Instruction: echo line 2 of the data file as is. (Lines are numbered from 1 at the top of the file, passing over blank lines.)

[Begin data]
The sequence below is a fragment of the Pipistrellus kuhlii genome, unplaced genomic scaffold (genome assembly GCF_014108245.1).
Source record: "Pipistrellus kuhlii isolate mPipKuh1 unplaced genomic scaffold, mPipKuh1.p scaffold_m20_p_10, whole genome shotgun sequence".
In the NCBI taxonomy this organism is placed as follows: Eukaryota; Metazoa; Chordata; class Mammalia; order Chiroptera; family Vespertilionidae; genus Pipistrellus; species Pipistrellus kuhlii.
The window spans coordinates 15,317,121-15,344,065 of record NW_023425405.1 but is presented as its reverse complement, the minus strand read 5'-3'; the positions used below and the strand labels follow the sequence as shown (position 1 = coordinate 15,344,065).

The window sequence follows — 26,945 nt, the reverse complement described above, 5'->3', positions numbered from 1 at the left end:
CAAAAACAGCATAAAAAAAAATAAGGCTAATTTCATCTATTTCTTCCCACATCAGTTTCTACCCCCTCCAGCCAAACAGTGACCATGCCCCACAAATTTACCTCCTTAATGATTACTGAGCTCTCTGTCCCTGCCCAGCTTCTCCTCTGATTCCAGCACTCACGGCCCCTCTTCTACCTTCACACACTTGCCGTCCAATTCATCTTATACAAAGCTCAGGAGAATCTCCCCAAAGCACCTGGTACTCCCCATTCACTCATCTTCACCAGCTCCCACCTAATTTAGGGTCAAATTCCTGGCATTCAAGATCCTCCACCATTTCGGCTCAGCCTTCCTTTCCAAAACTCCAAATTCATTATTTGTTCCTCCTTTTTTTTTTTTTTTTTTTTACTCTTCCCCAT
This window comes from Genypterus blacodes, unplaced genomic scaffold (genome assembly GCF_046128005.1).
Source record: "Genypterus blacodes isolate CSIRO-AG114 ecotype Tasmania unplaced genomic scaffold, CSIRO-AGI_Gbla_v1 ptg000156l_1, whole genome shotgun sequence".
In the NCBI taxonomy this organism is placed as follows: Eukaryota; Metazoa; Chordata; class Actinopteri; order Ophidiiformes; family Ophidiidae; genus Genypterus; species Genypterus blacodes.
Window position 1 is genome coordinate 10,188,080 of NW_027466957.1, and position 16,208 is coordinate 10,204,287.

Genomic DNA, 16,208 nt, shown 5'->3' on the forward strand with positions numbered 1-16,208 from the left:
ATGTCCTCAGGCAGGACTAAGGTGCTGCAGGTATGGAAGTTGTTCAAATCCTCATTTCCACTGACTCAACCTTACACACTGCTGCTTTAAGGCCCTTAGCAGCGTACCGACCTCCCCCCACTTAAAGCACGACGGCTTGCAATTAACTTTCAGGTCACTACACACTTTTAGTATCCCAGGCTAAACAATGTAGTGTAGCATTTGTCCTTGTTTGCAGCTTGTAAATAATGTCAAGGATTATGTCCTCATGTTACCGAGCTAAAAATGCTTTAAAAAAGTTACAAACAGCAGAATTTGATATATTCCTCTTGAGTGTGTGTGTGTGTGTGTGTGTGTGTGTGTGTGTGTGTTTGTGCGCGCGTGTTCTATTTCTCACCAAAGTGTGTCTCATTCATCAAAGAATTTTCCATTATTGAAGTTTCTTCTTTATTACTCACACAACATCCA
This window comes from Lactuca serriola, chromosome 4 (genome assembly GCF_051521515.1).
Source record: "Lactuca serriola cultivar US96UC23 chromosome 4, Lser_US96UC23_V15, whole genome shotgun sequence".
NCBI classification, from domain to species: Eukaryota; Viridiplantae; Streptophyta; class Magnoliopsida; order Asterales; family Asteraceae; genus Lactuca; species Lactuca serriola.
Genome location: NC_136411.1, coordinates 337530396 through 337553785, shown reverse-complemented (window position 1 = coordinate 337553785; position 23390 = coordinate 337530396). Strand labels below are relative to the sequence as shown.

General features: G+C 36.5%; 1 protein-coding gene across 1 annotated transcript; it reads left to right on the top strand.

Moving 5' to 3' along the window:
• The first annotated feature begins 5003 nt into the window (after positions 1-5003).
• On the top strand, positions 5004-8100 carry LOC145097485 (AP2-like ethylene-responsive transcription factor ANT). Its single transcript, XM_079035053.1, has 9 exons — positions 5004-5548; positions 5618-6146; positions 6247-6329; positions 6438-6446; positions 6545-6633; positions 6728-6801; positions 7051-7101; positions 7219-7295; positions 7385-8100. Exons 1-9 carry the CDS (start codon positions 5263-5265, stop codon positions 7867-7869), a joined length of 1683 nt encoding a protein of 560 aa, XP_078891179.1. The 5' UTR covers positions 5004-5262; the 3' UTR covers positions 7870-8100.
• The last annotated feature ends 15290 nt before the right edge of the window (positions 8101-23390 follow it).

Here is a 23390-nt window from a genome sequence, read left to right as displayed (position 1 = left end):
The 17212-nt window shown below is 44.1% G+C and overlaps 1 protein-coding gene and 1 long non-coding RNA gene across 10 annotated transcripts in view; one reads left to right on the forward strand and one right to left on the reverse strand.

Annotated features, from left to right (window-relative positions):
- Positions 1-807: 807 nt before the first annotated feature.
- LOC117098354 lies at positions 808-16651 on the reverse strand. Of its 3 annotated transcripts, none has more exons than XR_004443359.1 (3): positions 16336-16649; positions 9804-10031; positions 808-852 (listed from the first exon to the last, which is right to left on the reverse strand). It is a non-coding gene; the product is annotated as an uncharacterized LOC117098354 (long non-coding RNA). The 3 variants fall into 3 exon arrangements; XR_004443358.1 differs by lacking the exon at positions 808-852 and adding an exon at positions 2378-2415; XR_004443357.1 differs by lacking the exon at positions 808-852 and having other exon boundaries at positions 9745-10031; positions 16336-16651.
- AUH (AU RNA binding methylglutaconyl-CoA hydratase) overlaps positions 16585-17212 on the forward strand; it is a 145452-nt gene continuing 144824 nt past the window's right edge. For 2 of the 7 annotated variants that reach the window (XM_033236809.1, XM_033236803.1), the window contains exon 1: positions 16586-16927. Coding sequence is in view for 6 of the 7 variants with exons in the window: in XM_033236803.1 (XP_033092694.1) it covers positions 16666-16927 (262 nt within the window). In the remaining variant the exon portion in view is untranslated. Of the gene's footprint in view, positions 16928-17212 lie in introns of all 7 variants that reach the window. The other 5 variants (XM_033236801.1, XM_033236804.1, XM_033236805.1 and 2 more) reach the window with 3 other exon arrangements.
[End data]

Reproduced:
Source record: "Pipistrellus kuhlii isolate mPipKuh1 unplaced genomic scaffold, mPipKuh1.p scaffold_m20_p_10, whole genome shotgun sequence".